2007 NHL Entry Draft Rounds 2-7

Nashville extends GM Poile, assistant Fenton


The Nashville Predators made six of the last seven postseasons and won their first-ever playoff round with a team built around defense and goaltending.

Today, the team rewarded the chief architects.

The Predators have announced that David Poile — the only GM in franchise history — and assistant Paul Fenton have been extended through the 2014-15 season.

“Today’s announcement is further recognition by the Predators’ ownership group of the outstanding job David has done as President of Hockey Operations since the franchise’s inception,” Nashville chairman Tom Cigarran said. “The consistent success of the Predators on the ice is directly attributed to his ability to assemble and lead a team of management, coaches, scouts and administrators who continually identify, draft, develop and motive an exceptional group of experienced and young players.

“The ownership group believes that under his leadership, the Nashville Predators will soon achieve its goal of winning the Stanley Cup.”

The extensions follow in a series of bold, statement-making moves from the Preds. They already handed out the biggest contract in franchise history (Pekka Rinne’s seven-year, $49 million deal) and bucked up big for Montreal’s Hal Gill, prompting ESPN’s Pierre LeBrun to write the following:

Make no mistake about Friday’s trade, it’s another subtle message from Poile to his two studs [Ryan Suter and Shea Weber] that the Preds are committed to going for it. This year and beyond.

Extending Poile says “this is our guy, we believe in the direction he’s taking us,” while retaining Fenton is about keeping quality people within the organization. Fenton is considered one of hockey’s top assistant GMs and is from the Poile managerial tree — the same place where current Pens GM Ray Shero came from.

“Paul’s vast experience in the game, from playing at the NHL level to scouting and evaluation, combine to make him an integral and invaluable member of our organization,” Poile said. “We’re thrilled that he will continue to play a key role in our hockey operations.”

On that note, check out this glowing Fenton profile from Jonathan Willis of the Edmonton Journal.

Larkin will start season with Red Wings

Dylan Larkin
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Dylan Larkin — despite being just 19 years old — will begin the season on the Detroit Red Wings, a team not normally accustomed to having teenagers in the lineup.

Coach Jeff Blashill confirmed the news this morning. Larkin could apparently start on a line with Henrik Zetterberg and Justin Abdelkader.

Larkin, the 15th overall pick in the 2014 draft, had three goals and one assist in five preseason games. A natural center, he’s shown the potential to one day step into the kind of “big-time” role that Zetterberg and Pavel Datsyuk have played for so long in Detroit.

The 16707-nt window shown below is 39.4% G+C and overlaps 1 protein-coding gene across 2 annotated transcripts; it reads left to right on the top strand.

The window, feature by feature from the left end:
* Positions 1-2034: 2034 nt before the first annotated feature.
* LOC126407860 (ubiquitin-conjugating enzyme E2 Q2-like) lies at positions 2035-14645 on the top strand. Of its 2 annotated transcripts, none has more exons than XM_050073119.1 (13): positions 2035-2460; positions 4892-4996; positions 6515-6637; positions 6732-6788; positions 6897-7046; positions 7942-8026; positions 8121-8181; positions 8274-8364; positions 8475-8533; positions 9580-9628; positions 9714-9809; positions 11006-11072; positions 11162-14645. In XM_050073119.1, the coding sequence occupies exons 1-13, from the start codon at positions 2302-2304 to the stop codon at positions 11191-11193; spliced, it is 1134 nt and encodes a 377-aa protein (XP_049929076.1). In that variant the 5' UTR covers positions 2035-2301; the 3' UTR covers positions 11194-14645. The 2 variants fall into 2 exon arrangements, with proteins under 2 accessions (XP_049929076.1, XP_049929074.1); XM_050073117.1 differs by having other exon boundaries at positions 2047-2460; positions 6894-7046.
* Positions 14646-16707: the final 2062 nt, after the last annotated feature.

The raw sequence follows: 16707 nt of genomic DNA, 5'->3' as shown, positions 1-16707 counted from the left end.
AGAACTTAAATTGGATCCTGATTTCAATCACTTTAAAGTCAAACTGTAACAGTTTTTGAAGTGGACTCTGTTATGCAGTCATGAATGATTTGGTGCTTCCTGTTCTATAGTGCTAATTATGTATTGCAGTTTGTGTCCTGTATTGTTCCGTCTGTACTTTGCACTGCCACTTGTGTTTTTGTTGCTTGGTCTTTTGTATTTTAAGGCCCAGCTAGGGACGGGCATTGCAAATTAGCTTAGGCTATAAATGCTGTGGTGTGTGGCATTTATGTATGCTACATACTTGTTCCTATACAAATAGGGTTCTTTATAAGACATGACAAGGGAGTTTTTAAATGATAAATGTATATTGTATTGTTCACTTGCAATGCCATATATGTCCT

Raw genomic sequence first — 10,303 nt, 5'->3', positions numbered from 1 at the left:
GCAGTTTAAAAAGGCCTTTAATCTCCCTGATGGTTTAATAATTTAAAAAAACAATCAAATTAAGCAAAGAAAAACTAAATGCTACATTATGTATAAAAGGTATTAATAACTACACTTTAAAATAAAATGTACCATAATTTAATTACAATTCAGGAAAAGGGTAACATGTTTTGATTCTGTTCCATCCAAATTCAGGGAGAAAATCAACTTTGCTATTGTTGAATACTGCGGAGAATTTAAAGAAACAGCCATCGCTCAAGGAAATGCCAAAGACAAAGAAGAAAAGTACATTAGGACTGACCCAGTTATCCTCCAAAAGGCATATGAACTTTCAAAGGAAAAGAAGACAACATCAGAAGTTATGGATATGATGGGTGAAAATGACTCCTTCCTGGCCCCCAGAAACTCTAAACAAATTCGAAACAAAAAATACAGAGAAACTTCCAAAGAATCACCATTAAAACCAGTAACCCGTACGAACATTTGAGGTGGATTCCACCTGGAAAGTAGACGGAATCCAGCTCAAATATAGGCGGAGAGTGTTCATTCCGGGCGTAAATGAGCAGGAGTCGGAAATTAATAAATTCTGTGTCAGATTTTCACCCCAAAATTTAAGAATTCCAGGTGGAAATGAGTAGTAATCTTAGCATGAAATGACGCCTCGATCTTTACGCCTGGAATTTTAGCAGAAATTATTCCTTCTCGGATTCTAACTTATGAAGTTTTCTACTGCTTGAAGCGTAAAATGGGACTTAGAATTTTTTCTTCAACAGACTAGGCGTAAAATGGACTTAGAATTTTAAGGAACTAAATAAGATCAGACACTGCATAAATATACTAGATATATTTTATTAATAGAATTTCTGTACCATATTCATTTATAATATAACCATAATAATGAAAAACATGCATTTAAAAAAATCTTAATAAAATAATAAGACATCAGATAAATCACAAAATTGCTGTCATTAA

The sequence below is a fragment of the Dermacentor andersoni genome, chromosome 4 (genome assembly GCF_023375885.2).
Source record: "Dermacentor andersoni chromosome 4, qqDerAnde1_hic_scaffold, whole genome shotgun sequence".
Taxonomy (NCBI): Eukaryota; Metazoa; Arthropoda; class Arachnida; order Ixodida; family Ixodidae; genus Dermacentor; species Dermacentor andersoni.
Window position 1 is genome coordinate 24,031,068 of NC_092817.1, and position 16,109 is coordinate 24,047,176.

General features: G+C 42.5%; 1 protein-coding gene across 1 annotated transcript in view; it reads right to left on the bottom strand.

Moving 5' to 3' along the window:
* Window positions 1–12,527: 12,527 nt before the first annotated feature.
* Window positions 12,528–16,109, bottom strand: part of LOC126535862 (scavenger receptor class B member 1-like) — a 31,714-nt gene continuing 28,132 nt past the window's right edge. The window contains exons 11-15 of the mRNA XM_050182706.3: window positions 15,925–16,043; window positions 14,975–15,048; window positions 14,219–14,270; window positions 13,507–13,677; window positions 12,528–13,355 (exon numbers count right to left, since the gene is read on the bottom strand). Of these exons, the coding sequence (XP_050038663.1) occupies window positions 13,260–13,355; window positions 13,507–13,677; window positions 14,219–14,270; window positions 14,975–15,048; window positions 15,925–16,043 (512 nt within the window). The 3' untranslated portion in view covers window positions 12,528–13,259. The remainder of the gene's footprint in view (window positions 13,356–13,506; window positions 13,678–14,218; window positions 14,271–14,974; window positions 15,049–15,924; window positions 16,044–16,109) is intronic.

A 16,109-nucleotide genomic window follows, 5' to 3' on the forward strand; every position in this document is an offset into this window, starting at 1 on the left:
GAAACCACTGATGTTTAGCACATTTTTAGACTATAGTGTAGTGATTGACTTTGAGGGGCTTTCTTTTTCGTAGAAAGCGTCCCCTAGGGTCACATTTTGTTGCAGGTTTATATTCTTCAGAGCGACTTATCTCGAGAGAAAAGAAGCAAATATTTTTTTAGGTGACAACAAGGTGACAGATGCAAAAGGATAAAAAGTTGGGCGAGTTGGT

“You have to give our scouts credit,” former coach Mike Babcock told ESPN in May. “We got a great pick where we picked. How high end is he? How soon?”

Related: Coaching change ‘one of the reasons’ Larkin signed with Wings

Preseason stats: Five goalies with good numbers, five goalies with…not

Anders Nilsson
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Yeah, yeah, it’s a small sample size and it’s just the preseason, but here are some goaltending stats anyway.

Five goalies with good numbers

Anders Nilsson, Edmonton — zero goals on 53 shots. His solid play a likely factor in the decision to waive Ben Scrivens, who actually wasn’t that bad in the preseason (4 goals on 56 shots).

Martin Jones, San Jose — three goals on 100 shots. The Sharks are rolling the dice on a couple of cheap goalies. Jones and Alex Stalock have a combined cap hit of just $4.6 million.

Jacob Markstom, Vancouver — three goals on 79 shots. Can he finally get over the NHL hump? If so, he could make it a real competition with Ryan Miller.

Sergei Bobrovsky, Columbus — five goals on 122 shots. The Blue Jackets have scored a ton of goals in the preseason, but there remain questions about their blue line. Bobrovsky has the ability to make a so-so defense look good.

Anton Khudobin, Anaheim — two goals on 67 shots. A good early sign for the Ducks, who have Frederik Andersen in the starting role and want to give young John Gibson more time to develop in the AHL.

Five goalies with bad numbers

Thomas Greiss, Islanders — 14 goals on 94 shots. Has to be a bit of concern in Brooklyn. The Isles got below-average backup play last season from Chad Johnson. They wanted to fix that with the Greiss signing.

Robin Lehner, Buffalo — 11 goals on 95 shots. Tim Murray paid a hefty price to get the 24-year-old out of Ottawa. With the aforementioned Johnson in the backup role, the goaltending story is worth watching.

Jeff Zatkoff, Pittsburgh — 11 goals on 74 shots. Granted, Marc-Andre Fleury and Matthew Murray weren’t particularly sharp either. The Penguins conceded 28 goals in eight games.

Kari Lehtonen, Dallas — 15 goals on 84 shots. For a Stars team that desperately needs better goaltending, that has to be worrying. Antti Niemi wasn’t a whole lot better either, allowing eight goals on 65 shots. Fair question to ask — how many of all those goals were attributable to poor defensive play?

Pekka Rinne, Nashville — 12 goals on 91 shots. Has earned the benefit of the doubt, but thought we’d point it out anyway.